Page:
In a 2010 piece for Wired, Patton Oswalt declares "I'm not a nerd. I used to be, 30 years ago when nerd meant something." Oswalt goes on to chart his own obsessions growing up, describes his interest in sci-fi and role playing games and the trappings that generally snare kids we think of — or thought of — as nerds. Interests that are not — and here he quotes Poe — "passions from a common spring." But by 2010, everyone was declaring themselves "nerds" and "geeks" and "otaku" — a Japanese word referring to "people who have obsessive, minute interests." Now everyone "considers themselves otaku about something—whether it’s the mythology of Lost or the minor intrigues of Top Chef. American Idol inspires—if not in depth, at least in length and passion—the same number of conversations as does The Wire."
Nerd or geek or otaku or — relevant to us here, as we are talking about Oswalt's new book — fiend are tricky appellations. It's not just the interest that garners the pre-2010 distinction, but the depth of interest. A nerd knows their chosen subjects more thoroughly than the creators. But then the question is begged: what sets a nerd apart from a highly regarded person who likewise fishes passions not from the so-called common stream?
Silver Screen Fiend is ostensibly an addiction memoir, detailing a period of 4 years in the late 90s where seeing as many movies as he could was all Oswalt was living for. But it's also, and fundamentally, a critical and creative coming-of-age story. A young Oswalt begins his addiction under the auspice of education. He'll become a filmmaker and the program at The New Beverly will be his syllabus. The idea is that consumption will eventually turn into production. I won't spoil the book for you, but you can check out the Writer and Director credits on IMDB. But these four years as a fiend also run alongside personal and professional maturation, with Oswalt's stand-up interests getting spun by a scene of "alternative" comedy in LA as well as getting his first job as a writer for MADtv. It's a period where the notion of responsibility begins to creep in — not in any civic sort of way, but creative and intellectual responsibility.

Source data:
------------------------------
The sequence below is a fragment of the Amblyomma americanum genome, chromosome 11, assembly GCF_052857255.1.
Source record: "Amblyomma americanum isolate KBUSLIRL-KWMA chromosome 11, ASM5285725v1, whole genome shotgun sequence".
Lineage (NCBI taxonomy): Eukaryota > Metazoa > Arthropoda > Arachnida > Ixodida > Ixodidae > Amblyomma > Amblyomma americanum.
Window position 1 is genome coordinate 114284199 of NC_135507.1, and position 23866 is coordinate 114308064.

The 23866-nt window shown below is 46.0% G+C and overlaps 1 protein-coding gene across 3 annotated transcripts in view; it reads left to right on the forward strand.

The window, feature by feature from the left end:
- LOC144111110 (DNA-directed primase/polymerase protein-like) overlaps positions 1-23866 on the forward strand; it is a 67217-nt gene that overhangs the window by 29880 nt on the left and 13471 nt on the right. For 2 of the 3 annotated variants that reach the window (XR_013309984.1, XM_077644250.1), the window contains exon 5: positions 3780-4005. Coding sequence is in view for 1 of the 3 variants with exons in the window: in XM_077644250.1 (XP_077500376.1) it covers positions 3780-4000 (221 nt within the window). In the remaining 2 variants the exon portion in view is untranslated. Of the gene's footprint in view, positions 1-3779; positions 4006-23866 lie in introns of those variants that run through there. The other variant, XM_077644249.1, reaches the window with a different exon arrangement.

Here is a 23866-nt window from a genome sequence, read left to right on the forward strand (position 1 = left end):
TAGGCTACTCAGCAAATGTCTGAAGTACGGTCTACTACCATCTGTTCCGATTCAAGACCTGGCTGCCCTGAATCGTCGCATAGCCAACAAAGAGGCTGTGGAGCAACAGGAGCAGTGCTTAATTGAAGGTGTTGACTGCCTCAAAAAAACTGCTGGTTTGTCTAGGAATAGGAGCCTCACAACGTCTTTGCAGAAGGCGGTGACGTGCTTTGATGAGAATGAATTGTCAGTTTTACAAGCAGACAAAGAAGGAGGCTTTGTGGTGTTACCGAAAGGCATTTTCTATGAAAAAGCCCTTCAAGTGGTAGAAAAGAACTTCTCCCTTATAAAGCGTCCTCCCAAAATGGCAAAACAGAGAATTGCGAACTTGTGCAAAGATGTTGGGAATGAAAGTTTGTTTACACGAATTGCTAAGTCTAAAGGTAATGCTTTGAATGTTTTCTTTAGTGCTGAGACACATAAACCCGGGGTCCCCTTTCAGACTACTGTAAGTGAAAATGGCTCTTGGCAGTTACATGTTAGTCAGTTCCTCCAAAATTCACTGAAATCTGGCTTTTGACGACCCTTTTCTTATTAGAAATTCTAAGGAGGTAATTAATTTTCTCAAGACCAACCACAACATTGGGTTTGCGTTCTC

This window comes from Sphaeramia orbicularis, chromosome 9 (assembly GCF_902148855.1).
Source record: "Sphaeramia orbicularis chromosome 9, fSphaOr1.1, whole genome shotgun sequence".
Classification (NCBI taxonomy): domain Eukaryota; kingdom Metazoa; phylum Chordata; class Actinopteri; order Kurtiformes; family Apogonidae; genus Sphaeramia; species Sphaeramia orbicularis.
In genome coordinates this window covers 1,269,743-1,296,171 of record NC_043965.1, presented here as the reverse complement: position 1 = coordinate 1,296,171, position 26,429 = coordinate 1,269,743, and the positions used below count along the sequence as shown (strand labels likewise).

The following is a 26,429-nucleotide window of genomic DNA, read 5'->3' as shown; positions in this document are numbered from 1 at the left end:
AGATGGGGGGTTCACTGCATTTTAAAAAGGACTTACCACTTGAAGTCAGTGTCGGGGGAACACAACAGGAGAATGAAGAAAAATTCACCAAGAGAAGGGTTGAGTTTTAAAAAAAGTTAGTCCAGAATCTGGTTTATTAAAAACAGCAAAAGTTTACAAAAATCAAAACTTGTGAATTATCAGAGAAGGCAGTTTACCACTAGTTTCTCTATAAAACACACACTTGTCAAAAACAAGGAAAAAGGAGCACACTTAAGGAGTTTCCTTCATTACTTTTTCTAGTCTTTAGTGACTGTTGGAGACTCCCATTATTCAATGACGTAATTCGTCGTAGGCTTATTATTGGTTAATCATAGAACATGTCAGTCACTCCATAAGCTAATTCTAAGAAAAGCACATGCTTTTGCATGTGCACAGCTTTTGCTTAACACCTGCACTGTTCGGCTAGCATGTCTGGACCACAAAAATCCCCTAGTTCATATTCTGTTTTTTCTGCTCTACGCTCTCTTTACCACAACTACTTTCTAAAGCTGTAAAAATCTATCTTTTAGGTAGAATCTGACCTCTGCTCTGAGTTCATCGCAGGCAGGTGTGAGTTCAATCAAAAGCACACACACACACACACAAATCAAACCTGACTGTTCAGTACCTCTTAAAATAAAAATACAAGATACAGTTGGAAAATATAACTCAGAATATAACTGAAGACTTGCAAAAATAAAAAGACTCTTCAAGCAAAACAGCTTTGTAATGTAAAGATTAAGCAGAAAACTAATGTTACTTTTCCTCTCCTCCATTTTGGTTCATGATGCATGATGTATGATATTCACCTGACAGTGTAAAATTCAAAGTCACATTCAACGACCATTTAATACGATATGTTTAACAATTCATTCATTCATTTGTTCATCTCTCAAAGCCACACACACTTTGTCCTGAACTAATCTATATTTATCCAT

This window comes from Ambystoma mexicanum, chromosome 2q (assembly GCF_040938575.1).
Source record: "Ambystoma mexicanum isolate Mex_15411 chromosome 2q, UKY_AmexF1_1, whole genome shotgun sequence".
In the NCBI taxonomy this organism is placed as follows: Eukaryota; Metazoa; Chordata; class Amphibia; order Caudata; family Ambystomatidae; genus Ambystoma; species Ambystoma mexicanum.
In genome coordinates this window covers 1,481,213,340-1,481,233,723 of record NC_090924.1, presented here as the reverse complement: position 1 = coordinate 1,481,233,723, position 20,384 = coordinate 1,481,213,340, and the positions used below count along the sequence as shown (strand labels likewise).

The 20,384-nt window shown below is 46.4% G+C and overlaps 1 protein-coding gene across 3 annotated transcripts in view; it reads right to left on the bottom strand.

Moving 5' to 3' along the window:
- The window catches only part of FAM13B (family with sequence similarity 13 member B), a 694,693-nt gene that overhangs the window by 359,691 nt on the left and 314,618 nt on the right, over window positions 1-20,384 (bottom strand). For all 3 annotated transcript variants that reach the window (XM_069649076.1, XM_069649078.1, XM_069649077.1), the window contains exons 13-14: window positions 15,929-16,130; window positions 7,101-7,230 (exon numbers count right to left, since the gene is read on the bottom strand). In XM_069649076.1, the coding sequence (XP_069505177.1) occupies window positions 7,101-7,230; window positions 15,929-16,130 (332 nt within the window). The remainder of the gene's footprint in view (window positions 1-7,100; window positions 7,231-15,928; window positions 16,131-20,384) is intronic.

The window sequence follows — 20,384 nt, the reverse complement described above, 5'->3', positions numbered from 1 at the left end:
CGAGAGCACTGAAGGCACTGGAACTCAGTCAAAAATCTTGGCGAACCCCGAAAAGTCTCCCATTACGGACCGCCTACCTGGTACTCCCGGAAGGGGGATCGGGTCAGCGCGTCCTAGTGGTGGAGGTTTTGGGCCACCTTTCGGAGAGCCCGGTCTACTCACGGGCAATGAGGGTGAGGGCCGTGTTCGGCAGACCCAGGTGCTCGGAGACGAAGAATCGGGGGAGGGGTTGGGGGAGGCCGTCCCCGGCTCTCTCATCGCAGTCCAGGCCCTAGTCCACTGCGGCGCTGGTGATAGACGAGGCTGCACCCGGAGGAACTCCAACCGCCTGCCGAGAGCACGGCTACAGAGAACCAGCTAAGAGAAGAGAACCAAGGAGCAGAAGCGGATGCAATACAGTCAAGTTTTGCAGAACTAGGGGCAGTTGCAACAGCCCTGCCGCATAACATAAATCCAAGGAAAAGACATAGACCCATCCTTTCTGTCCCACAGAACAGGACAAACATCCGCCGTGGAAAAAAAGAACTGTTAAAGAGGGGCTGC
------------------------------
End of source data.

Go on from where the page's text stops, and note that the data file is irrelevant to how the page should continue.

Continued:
Compulsive consumption of culture can be like eating without tasting. "I... had to learn to look for the moments of substance and impact in the everyday," writes Oswalt, describing a personal pivot. "I was sitting in a minimall Subway having a sandwich one evening, on my way from work to go to Largo, when I read a quote by Italo Calvino: 'seek and learn to recognize who and what, in the midst of inferno, are not inferno, then make them endure, give them space.'"
Here's the sad fact: when you eat without exercising, you just get fat. (This is a realization Oswalt makes a little too late, as his 4 years of devotion come to a close with the discovery of "shelves" of chub hammered into the wall of him.) Food has little purpose unless it's turned into energy. This is similar with entertainment and media. And perhaps this is when one officially stops being a nerd. What's the point of accruing knowledge for knowledge's sake? Silver Screen Fiend is ultimately about a young Oswalt's transition from a passive experiencer of culture into an active one. Patton burns his intake, turning it into energy as opposed to just hoarding it.
His written voice is recognizably Patton Oswalt here, but it's not a transcription of his stage delivery. On the page, there's a gentleness and earnestness to Oswalt's voice. Untethered from what's usually about five or seven minute bits, his prowess as a nuanced experiencer and long-game connector blossom. His previous book Zombie Spaceship Wasteland went a little ways to distinguish his stand-up from his prose, but Silver Screen Fiend makes some serious threats towards an autonomous career as a man of letters.